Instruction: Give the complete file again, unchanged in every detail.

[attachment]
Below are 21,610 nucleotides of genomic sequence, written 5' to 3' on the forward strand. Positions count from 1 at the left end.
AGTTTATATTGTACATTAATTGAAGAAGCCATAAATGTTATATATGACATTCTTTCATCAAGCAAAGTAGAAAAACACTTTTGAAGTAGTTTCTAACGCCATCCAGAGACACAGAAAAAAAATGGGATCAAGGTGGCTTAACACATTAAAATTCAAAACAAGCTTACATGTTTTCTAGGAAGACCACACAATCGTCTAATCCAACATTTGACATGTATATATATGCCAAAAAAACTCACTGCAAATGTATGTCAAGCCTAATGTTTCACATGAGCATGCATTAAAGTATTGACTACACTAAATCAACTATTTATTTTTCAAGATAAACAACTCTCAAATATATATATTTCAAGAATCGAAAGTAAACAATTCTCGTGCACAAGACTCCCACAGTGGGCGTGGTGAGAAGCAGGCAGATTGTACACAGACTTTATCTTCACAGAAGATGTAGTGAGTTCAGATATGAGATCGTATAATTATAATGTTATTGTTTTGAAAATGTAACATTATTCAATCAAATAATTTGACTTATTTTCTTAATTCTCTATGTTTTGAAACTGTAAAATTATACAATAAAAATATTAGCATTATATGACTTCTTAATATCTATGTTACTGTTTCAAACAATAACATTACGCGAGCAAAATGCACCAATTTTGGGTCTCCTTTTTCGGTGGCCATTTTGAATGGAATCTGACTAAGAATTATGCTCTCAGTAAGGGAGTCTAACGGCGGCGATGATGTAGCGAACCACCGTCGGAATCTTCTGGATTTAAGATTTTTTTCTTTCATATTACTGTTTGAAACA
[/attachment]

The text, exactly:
Below are 21,610 nucleotides of genomic sequence, written 5' to 3' on the forward strand. Positions count from 1 at the left end.
AGTTTATATTGTACATTAATTGAAGAAGCCATAAATGTTATATATGACATTCTTTCATCAAGCAAAGTAGAAAAACACTTTTGAAGTAGTTTCTAACGCCATCCAGAGACACAGAAAAAAAATGGGATCAAGGTGGCTTAACACATTAAAATTCAAAACAAGCTTACATGTTTTCTAGGAAGACCACACAATCGTCTAATCCAACATTTGACATGTATATATATGCCAAAAAAACTCACTGCAAATGTATGTCAAGCCTAATGTTTCACATGAGCATGCATTAAAGTATTGACTACACTAAATCAACTATTTATTTTTCAAGATAAACAACTCTCAAATATATATATTTCAAGAATCGAAAGTAAACAATTCTCGTGCACAAGACTCCCACAGTGGGCGTGGTGAGAAGCAGGCAGATTGTACACAGACTTTATCTTCACAGAAGATGTAGTGAGTTCAGATATGAGATCGTATAATTATAATGTTATTGTTTTGAAAATGTAACATTATTCAATCAAATAATTTGACTTATTTTCTTAATTCTCTATGTTTTGAAACTGTAAAATTATACAATAAAAATATTAGCATTATATGACTTCTTAATATCTATGTTACTGTTTCAAACAATAACATTACGCGAGCAAAATGCACCAATTTTGGGTCTCCTTTTTCGGTGGCCATTTTGAATGGAATCTGACTAAGAATTATGCTCTCAGTAAGGGAGTCTAACGGCGGCGATGATGTAGCGAACCACCGTCGGAATCTTCTGGATTTAAGATTTTTTTCTTTCATATTACTGTTTGAAACA